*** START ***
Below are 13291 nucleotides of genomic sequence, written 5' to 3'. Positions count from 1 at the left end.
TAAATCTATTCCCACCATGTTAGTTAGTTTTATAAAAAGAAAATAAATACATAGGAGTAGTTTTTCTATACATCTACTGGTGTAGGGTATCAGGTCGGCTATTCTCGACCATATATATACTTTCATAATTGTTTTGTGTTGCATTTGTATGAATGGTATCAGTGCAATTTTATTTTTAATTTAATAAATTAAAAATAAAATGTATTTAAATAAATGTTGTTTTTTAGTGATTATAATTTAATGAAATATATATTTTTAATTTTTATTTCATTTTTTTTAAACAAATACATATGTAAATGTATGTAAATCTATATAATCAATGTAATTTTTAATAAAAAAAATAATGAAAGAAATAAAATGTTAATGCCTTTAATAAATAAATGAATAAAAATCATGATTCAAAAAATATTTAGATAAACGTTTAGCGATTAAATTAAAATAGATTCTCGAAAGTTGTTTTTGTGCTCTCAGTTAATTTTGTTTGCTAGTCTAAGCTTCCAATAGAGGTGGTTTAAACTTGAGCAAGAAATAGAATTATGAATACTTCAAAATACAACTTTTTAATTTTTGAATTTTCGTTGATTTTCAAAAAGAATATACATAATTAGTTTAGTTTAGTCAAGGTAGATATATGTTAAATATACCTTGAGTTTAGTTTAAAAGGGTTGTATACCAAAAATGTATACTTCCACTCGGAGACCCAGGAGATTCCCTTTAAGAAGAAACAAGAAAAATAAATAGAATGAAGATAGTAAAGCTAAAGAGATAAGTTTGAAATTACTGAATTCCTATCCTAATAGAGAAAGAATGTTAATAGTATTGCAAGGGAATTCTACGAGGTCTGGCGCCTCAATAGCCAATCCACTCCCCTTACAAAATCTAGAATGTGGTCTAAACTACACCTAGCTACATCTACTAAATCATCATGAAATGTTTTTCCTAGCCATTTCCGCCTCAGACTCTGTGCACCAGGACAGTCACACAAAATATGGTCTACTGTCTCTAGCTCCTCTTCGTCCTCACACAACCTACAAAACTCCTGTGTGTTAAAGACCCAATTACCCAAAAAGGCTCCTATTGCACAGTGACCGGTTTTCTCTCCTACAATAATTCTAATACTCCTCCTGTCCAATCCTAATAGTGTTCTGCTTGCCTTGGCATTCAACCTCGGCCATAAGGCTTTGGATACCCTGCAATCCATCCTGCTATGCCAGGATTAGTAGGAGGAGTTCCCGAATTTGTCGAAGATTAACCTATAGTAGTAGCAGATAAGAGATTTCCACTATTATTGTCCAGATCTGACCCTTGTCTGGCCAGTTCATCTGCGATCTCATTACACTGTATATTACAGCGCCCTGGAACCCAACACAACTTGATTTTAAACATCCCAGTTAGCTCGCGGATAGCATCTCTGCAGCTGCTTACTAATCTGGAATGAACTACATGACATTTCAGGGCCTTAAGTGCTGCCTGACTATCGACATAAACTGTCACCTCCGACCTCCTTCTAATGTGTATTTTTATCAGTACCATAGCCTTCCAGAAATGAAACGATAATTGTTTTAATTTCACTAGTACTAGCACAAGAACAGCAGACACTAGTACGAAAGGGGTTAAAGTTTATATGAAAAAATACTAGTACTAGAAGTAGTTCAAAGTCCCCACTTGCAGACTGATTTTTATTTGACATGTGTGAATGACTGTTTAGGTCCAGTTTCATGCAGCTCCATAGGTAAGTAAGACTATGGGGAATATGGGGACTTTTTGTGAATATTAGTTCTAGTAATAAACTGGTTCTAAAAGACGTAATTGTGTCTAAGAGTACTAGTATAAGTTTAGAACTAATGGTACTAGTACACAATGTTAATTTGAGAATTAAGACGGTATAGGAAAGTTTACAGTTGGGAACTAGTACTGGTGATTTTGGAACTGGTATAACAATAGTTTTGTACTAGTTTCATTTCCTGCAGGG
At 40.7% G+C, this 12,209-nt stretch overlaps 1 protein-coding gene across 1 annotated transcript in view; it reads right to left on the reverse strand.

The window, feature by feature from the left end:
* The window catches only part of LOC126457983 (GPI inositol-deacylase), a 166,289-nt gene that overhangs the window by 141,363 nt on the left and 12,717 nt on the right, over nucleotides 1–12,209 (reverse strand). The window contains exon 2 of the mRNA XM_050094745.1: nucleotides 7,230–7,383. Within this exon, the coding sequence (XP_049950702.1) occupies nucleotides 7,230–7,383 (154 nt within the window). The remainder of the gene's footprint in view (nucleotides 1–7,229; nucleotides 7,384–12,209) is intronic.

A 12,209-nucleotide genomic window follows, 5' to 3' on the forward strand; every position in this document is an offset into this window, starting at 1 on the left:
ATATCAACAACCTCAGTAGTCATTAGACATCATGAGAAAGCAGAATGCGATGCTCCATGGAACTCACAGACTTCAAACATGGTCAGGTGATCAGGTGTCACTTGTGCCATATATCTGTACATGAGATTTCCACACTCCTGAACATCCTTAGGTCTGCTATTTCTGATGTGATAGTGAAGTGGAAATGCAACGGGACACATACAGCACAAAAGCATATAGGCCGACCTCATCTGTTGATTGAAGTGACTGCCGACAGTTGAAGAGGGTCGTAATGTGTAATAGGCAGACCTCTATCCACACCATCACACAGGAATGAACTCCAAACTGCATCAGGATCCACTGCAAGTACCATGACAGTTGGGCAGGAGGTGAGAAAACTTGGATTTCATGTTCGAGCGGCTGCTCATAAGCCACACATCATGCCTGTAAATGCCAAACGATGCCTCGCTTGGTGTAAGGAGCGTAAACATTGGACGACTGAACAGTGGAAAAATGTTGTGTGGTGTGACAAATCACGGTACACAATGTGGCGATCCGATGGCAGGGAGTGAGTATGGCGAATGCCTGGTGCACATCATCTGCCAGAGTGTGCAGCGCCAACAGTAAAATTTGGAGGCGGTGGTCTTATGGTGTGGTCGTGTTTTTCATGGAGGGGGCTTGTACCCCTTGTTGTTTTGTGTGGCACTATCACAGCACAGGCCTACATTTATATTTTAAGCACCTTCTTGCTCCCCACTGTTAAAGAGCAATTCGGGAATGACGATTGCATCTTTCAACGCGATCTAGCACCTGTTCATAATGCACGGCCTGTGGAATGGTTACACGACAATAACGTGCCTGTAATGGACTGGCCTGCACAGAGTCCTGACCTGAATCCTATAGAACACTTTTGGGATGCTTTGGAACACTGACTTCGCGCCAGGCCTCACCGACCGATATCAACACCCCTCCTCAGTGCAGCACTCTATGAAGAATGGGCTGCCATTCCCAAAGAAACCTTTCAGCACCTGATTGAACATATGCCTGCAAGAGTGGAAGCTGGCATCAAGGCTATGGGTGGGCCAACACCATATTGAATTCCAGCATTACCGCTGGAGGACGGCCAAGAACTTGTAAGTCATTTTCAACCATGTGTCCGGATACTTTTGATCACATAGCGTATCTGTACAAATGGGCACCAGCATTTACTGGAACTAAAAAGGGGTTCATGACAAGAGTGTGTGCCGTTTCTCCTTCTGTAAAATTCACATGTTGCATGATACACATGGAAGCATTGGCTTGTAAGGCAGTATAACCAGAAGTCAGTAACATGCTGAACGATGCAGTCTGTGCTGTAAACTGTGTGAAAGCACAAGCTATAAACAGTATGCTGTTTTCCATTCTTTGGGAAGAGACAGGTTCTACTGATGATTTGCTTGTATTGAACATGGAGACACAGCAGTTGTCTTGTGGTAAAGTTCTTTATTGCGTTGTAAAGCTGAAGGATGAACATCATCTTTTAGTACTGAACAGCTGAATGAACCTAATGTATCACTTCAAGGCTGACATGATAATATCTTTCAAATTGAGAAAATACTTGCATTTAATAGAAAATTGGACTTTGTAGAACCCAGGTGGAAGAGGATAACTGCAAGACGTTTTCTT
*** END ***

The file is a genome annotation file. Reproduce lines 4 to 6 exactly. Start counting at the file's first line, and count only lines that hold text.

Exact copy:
The window, feature by feature from the left end:
* The window catches only part of LOC126457983 (GPI inositol-deacylase), a 166,289-nt gene that overhangs the window by 141,363 nt on the left and 12,717 nt on the right, over nucleotides 1–12,209 (reverse strand). The window contains exon 2 of the mRNA XM_050094745.1: nucleotides 7,230–7,383. Within this exon, the coding sequence (XP_049950702.1) occupies nucleotides 7,230–7,383 (154 nt within the window). The remainder of the gene's footprint in view (nucleotides 1–7,229; nucleotides 7,384–12,209) is intronic.

A 12,209-nucleotide genomic window follows, 5' to 3' on the forward strand; every position in this document is an offset into this window, starting at 1 on the left: